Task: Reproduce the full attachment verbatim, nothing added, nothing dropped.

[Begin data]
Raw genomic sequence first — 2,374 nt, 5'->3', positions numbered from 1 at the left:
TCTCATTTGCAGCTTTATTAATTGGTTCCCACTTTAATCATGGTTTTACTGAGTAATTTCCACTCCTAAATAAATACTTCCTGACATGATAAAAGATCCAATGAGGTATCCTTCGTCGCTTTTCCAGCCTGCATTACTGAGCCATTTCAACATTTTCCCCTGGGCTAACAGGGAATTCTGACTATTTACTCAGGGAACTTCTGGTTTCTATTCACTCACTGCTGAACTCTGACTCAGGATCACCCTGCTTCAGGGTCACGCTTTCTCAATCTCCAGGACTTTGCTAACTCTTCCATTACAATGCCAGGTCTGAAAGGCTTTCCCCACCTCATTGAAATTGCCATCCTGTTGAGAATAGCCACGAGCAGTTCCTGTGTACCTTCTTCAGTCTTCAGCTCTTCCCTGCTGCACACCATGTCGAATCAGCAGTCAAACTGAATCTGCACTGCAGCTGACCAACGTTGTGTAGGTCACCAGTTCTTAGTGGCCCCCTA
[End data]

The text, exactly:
Raw genomic sequence first — 2,374 nt, 5'->3', positions numbered from 1 at the left:
TCTCATTTGCAGCTTTATTAATTGGTTCCCACTTTAATCATGGTTTTACTGAGTAATTTCCACTCCTAAATAAATACTTCCTGACATGATAAAAGATCCAATGAGGTATCCTTCGTCGCTTTTCCAGCCTGCATTACTGAGCCATTTCAACATTTTCCCCTGGGCTAACAGGGAATTCTGACTATTTACTCAGGGAACTTCTGGTTTCTATTCACTCACTGCTGAACTCTGACTCAGGATCACCCTGCTTCAGGGTCACGCTTTCTCAATCTCCAGGACTTTGCTAACTCTTCCATTACAATGCCAGGTCTGAAAGGCTTTCCCCACCTCATTGAAATTGCCATCCTGTTGAGAATAGCCACGAGCAGTTCCTGTGTACCTTCTTCAGTCTTCAGCTCTTCCCTGCTGCACACCATGTCGAATCAGCAGTCAAACTGAATCTGCACTGCAGCTGACCAACGTTGTGTAGGTCACCAGTTCTTAGTGGCCCCCTA